There's some sort of theme to the album, on the vinyl LP an original story by Moraz told of a couple living in a cold and dehumanized hi-tech skyscraper world, where all true values and standards - life, love and death - are denied, and of how their love sets them apart. I don't know if this story is included in the new CD's booklet; my copy is of a japanese edition (around 1990). The music has the warmth and joy of a Rio carnival, but it often seems to play against a backdrop of cold and loneliness ("Descent" and the following funeral march, with actual chant and drumming from a Brazilian jungle tribe).
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13 of 14 people found the following review helpful
5.0 out of 5 stars The best album in my collection January 22, 1999
Format:Audio CD
Patrick Moraz did something unique among other experimental rock musician of the 70's: Combine widely disparaged musical genres into a uniform work of art. Rick Wakeman did a stupenduous work and managed to mix rock with classical music in Journey to the Center of the Earth, but he relied on other composer's materials. Moraz work is, as far as I can tell, entirely his own. Besides: Who else has ever attempted to mix rock, classical, jazz, and brazilian SAMBA into a single yet coherent recording? The music varies from complex to beautiful and even romantic. It has something for every taste. If I was in a deserted island and could only have one album, this would be it!
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6 of 6 people found the following review helpful
5.0 out of 5 stars A unique fusion, truely memorable June 24, 2000
Format:Audio CD
Recorded while he was, albeit fleetingly, a member of Yes, this album is a fusion of mid-seventies euro progressive rock and South American percussion music.
The result of this melding of styles and Moraz's edgy compositional style is a wonderfully refreshing work that sounded like nothing that came before it.
While the style varies from piano backed ballads to South American rhythmed rock, the whole album hangs together as a single work and the music is always on the move and holding the listener's attention.
My personal favourites are "Best Years of Our Lives" and "Dancing Now" but, there is nothing on here that I do not like very much.
If you liked the album "Relayer" from Moraz's time with Yes, then I am sure that you will like this CD.
I cannot think how this album could be improved so it gets top marks.
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Most Recent Customer Reviews
5.0 out of 5 stars Brought back all my old memories of the vinyl version I had
I have always loved this record, but you probably have to be a progressive rock aficionado to own it.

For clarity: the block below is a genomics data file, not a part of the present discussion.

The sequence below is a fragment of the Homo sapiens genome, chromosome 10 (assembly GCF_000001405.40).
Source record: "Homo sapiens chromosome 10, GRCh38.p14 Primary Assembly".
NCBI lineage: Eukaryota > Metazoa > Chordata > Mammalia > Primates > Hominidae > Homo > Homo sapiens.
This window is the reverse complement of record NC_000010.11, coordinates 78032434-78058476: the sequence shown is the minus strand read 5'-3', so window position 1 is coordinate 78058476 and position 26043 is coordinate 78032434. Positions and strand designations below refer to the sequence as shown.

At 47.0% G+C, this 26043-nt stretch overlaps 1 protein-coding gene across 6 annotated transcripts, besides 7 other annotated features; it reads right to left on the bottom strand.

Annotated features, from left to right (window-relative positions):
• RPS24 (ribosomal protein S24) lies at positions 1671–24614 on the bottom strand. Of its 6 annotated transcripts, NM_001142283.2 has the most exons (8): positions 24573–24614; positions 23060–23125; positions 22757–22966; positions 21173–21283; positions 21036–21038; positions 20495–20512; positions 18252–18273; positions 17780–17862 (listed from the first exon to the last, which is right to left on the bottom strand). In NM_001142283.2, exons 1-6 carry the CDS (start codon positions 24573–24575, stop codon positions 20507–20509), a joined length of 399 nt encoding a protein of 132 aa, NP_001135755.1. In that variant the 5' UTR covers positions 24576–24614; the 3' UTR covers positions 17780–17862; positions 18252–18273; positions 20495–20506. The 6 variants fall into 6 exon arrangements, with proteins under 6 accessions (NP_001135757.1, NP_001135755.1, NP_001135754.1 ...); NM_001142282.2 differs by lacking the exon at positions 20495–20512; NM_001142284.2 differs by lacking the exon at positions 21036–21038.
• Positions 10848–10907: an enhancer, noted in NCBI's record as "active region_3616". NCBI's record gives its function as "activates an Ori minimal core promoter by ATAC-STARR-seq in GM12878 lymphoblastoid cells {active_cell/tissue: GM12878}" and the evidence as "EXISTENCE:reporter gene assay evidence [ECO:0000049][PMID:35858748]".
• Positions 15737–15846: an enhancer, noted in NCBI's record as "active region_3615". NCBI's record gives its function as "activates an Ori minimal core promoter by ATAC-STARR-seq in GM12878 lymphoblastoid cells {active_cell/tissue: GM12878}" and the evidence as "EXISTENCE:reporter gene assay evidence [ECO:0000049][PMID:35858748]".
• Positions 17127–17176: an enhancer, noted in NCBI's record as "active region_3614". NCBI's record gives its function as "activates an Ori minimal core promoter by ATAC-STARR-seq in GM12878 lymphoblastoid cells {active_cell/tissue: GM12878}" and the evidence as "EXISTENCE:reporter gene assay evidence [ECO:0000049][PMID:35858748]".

Patrick Moraz was the keyboardist for a time with the band YES. Read more
Published 9 months ago by Karla Cruz
5.0 out of 5 stars Overlooked keyboard masterpiece
This is surely one of the most under-rated albums in the era of progressive rock/fusion. The main innovation is the seemless blend of the two genres with electronic wizardry. Read more
Published on March 1, 2010 by E. Minkovitch
3.0 out of 5 stars Marred by distortion
The only thing this import seems to offer over the 1994 reissue is a more complete reproduction of the original cover art (albeit almost too tiny to read) and hotter output. Read more
Published on December 13, 2009 by Mark S. Davis
5.0 out of 5 stars Prog Heaven!
In 1978, a friend of mine bought this album because his older brother bought it. The older brother, who I believe was going to Berklee College of Music in Boston at the time saw a... Read more
Published on April 1, 2009 by music lover
5.0 out of 5 stars Patrick Moraz: The Story of I
I followed Moraz for a while after he worked with Yes (the greatest progressive rock band of all time) and The Moody Blues. Read more
Published on March 23, 2009 by AbbysK
2.0 out of 5 stars Not engineered very well
I like Moraz and this album a lot,however this particular album is really in need of a good remaster. Read more
Published on February 11, 2008 by PGM
4.0 out of 5 stars I Revisited
This was a standout from the first slew of Yes solo albums released. Patrick Moraz helped pioneer the world music genre. Read more
Published on October 19, 2007 by John Sposato
5.0 out of 5 stars This is it
If you want to hear the best keyboarder in the world - go for it. Patrick Moraz is unbelivable. I love this CD!!!
Published on August 29, 2007 by Dyslexia Research Center AG
3.0 out of 5 stars Improved sound on this re-master
This 2006 remaster is much improved over the 1994 Virgin "low price vault" release. Good low end and the harsh mid to high freq sound of the Virgin release is toned down a little... Read more
Published on August 8, 2007 by Sky Mann
5.0 out of 5 stars As perfect as it can get
This is my favorite album of all albums I have heard. It is high energy and the melody lines fly. The blend of sounds fit perfectly. Read more
Published on March 15, 2005 by Winkzilla